There is just something about that simple buttery bun, with a whole slice of white meat chicken and a couple pickle slices in between the bread slices.  Those slightly salted waffle fries always hit the spot too–I always get the large size!  Last time we went there, I tried their “famous” lemonade, which is near perfect.

Andrea and I first went to our local Chick-fil-A several months after moving to Pennsylvania.  What sparked my interest was a radio program that we have on a radio program I had just heard called Legends of Success with John Resnick (which I still try to listen to most Saturdays at 7:00am, News Radio 910 WSBA York). Every week, the host interviews a successful founder or CEO of a large, well-known corporation, and basically asks them about what made their company successful.  Normal questions are: Why did you choose this area of business?, What was the hardest decision you’ve ever made?, What was the turning point?, What is your business model?, and Why do you love doing this?  I have heard shows where the host interviewed the founders of : Best Buy, Wal-Mart, Outback Steakhouse, Southwest Airlines, Sheetz, and Hasbro.  My favorite interviewee–by far–was S. Truett Cathy, Founder and Chariman of Chick-fil-A.

Mr. Cathy is a true, old fashioned, kind-hearted, and not to mention: savvy businessman.  I couldn’t explain it any better than the below timeline from his website:

1929 At 8 years old, Truett Cathy begins his entrepreneurial journey to business success by operating a Coca-Cola stand in his front yard.
1935 The Cathy family, in desperate financial trouble, moves to downtown Atlanta’s Techwood Homes, the country’s first federally funded housing project. At the time, rent was $67 per month. Even with Truett’s income from his paper route assisting, the family cannot make rent and is forced to return to operating a boarding house.
1935 Truett develops his “customer service” business philosophy while delivering the Atlanta Journal to residents in the Techwood Homes public housing project.
1946 Truett and his brother Ben open The Dwarf Grill (later named the Dwarf House) in the Atlanta suburb of Hapeville. First day sales total $58.20..
1951 Second Dwarf House opens in Forest Park, another south Atlanta suburb.
1960 The Forest Park Dwarf House burns down, prompting Truett to rebuild and pioneer one of the first fast-food restaurants in the Atlanta area, despite initial reluctance from customers.
1961 Truett invents the boneless breast of chicken sandwich, calling it a
He perfected the recipe over a four-year period using cooking techniques from his mother’s humble boarding house kitchen.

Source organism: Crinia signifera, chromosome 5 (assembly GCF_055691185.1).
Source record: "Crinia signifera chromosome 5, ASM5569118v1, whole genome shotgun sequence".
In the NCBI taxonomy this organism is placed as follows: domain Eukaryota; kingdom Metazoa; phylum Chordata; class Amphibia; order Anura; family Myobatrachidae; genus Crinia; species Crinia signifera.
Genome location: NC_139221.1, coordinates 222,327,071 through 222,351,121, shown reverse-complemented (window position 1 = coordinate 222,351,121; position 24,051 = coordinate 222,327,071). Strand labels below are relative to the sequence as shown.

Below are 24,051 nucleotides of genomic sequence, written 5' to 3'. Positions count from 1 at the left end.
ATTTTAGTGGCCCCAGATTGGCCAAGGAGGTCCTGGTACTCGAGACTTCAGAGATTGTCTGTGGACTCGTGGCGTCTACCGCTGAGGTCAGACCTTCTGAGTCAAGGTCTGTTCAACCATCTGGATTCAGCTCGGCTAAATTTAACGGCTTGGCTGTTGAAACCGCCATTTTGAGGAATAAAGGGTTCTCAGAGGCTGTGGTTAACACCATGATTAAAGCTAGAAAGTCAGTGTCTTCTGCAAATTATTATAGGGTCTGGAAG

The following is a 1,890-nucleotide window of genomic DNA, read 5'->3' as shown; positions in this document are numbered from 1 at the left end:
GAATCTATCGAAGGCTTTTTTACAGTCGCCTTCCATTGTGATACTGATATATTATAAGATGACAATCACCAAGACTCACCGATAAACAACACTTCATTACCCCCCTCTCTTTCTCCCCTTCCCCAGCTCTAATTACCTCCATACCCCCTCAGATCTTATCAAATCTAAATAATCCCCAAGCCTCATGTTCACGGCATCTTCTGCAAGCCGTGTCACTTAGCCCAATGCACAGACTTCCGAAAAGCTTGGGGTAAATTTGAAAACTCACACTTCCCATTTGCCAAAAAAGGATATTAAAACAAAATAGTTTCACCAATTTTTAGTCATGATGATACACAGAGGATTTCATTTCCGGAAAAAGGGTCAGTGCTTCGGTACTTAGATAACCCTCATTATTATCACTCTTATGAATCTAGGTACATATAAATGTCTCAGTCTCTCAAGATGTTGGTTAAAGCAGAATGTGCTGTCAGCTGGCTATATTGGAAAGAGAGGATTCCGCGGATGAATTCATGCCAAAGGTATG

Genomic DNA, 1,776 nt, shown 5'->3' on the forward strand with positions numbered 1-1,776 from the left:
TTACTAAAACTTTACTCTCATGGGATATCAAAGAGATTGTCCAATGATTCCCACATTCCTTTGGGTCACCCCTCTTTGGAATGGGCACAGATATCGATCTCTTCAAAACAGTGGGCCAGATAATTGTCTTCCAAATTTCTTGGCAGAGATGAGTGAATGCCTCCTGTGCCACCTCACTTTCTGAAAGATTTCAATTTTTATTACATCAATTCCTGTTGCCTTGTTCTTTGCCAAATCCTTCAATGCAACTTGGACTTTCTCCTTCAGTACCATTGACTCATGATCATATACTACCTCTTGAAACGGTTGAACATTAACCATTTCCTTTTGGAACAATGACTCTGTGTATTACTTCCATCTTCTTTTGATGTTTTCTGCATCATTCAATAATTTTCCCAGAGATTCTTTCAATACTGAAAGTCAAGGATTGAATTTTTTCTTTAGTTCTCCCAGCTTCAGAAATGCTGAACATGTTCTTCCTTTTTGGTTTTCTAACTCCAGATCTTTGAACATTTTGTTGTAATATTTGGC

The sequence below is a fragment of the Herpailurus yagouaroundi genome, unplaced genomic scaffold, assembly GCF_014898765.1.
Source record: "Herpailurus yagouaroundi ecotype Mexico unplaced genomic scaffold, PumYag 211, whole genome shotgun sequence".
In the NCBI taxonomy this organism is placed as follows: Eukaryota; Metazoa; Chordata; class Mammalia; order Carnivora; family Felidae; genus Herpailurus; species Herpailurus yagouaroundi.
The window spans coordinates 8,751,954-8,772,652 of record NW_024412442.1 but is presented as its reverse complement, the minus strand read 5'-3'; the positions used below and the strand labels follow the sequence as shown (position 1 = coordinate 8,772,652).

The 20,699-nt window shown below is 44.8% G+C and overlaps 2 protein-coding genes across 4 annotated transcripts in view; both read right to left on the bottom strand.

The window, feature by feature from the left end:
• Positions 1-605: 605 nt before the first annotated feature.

1967 Chick-fil-A premiers at Greenbriar Mall in Atlanta, Ga., pioneering in-mall fast-food restaurants.
1973 Truett establishes the Team Member Scholarship program to encourage restaurant employees to further their education. Today, nearly 20,000 students have taken advantage of Chick-fil-A’s scholarship opportunities to further their education.
1985 First full-service Chick-fil-A Dwarf House opens in Jonesboro, Ga.
1986 First free-standing Chick-fil-A restaurant opens on North Druid Hills Road in Atlanta, Ga.
1987 The Cathy family establishes their first WinShape® Foster Home at Woodbury Cottage in Mt. Berry, Ga.
1995 Truett uses Cows to sell chicken. The now famous Eat Mor Chikin®
3-D Cow billboard campaign hits the streets.
2001 Chick-fil-A opens its 1000th location with overall sales in 2001 reaching $1.242 billion — a system-wide increase of 14.35 percent over 2000.
2002 Truett is invited to testify in Washington, DC, before the House Ways & Means Sub-Committee on Business Ethics. Later that year, Truett is invited to President Bush’s Economic Forum held at Baylor University.
2003 Truett and Jeannette Cathy receive the Norman Vincent and Ruth Stafford Peale Humanitarian award in recognition of their “positive difference in the quality of life in our society.”
2004 Truett releases his fourth book: It’s Better to Build Boys Than Mend Men.
2006 Truett celebrates 60 years in the restaurant industry with friends, family and business associates at the original Chick-fil-A Dwarf House restaurant in the Atlanta suburb of Hapeville, Ga., where his restaurant career began.
2006 With nearly 1,300 restaurants in 37 states and Washington, D.C., Chick-fil-A surpasses $2 billion in annual sales in 2006 to remain the second-largest quick-service chicken restaurant chain in the nation, based on annual sales.
2007 Truett pens fifth book, “How Did You Do It, Truett?”, which offers his personal recipe for building a successful business.